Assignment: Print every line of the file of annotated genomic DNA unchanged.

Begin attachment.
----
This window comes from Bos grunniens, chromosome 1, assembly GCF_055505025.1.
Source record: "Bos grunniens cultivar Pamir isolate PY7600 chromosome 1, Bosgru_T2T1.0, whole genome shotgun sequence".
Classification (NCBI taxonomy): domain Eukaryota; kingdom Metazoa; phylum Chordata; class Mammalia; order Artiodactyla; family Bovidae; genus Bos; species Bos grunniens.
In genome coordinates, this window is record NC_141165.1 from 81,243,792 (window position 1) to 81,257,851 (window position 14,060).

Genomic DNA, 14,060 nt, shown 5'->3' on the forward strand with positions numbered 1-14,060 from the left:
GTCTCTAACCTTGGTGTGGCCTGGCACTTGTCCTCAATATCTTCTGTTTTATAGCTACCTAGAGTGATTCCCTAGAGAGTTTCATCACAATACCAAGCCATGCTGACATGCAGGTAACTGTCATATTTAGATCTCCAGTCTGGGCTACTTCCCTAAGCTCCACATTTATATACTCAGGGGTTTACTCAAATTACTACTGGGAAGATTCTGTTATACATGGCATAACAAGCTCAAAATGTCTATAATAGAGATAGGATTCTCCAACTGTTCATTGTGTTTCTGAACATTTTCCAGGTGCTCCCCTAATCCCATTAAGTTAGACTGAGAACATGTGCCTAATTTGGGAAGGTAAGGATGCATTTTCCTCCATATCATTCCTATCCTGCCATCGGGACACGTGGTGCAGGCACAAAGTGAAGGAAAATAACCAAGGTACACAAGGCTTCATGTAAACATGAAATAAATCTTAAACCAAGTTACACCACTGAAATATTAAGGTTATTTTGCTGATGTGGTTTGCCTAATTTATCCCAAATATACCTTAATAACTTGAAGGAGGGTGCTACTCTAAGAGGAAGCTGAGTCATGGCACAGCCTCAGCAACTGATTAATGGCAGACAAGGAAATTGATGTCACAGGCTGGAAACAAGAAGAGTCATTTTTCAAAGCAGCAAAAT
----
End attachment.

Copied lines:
This window comes from Bos grunniens, chromosome 1, assembly GCF_055505025.1.
Source record: "Bos grunniens cultivar Pamir isolate PY7600 chromosome 1, Bosgru_T2T1.0, whole genome shotgun sequence".
Classification (NCBI taxonomy): domain Eukaryota; kingdom Metazoa; phylum Chordata; class Mammalia; order Artiodactyla; family Bovidae; genus Bos; species Bos grunniens.
In genome coordinates, this window is record NC_141165.1 from 81,243,792 (window position 1) to 81,257,851 (window position 14,060).

Genomic DNA, 14,060 nt, shown 5'->3' on the forward strand with positions numbered 1-14,060 from the left:
GTCTCTAACCTTGGTGTGGCCTGGCACTTGTCCTCAATATCTTCTGTTTTATAGCTACCTAGAGTGATTCCCTAGAGAGTTTCATCACAATACCAAGCCATGCTGACATGCAGGTAACTGTCATATTTAGATCTCCAGTCTGGGCTACTTCCCTAAGCTCCACATTTATATACTCAGGGGTTTACTCAAATTACTACTGGGAAGATTCTGTTATACATGGCATAACAAGCTCAAAATGTCTATAATAGAGATAGGATTCTCCAACTGTTCATTGTGTTTCTGAACATTTTCCAGGTGCTCCCCTAATCCCATTAAGTTAGACTGAGAACATGTGCCTAATTTGGGAAGGTAAGGATGCATTTTCCTCCATATCATTCCTATCCTGCCATCGGGACACGTGGTGCAGGCACAAAGTGAAGGAAAATAACCAAGGTACACAAGGCTTCATGTAAACATGAAATAAATCTTAAACCAAGTTACACCACTGAAATATTAAGGTTATTTTGCTGATGTGGTTTGCCTAATTTATCCCAAATATACCTTAATAACTTGAAGGAGGGTGCTACTCTAAGAGGAAGCTGAGTCATGGCACAGCCTCAGCAACTGATTAATGGCAGACAAGGAAATTGATGTCACAGGCTGGAAACAAGAAGAGTCATTTTTCAAAGCAGCAAAAT